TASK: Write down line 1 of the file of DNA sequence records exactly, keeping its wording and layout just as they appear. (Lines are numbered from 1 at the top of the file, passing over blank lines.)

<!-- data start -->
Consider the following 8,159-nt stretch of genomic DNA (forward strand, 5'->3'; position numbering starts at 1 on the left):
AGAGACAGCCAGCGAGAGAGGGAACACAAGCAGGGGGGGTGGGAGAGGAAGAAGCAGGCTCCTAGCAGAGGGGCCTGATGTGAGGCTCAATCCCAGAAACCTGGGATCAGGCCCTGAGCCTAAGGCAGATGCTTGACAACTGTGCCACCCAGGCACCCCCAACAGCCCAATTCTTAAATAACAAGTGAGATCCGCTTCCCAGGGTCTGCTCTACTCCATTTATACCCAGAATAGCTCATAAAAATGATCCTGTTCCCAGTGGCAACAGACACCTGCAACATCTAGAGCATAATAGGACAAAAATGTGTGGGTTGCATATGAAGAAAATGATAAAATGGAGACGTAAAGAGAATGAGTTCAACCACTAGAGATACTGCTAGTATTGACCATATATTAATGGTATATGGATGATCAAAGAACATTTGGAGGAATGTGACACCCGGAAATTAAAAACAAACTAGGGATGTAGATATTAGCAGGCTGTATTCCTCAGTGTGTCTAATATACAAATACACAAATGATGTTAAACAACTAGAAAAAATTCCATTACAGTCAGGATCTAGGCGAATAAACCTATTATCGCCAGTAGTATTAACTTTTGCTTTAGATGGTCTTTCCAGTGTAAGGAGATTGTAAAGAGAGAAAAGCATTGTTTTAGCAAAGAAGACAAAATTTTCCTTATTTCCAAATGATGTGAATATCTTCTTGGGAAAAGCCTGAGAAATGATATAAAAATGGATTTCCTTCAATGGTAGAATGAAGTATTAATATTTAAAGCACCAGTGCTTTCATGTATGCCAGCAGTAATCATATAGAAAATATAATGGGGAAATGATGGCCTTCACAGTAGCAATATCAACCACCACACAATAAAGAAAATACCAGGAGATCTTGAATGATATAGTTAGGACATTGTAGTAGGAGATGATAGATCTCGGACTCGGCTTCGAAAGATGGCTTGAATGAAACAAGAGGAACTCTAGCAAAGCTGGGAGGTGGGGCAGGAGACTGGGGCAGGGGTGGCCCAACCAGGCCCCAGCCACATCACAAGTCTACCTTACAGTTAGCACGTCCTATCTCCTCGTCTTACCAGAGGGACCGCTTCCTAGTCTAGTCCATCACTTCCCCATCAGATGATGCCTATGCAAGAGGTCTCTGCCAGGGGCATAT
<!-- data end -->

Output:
Consider the following 8,159-nt stretch of genomic DNA (forward strand, 5'->3'; position numbering starts at 1 on the left):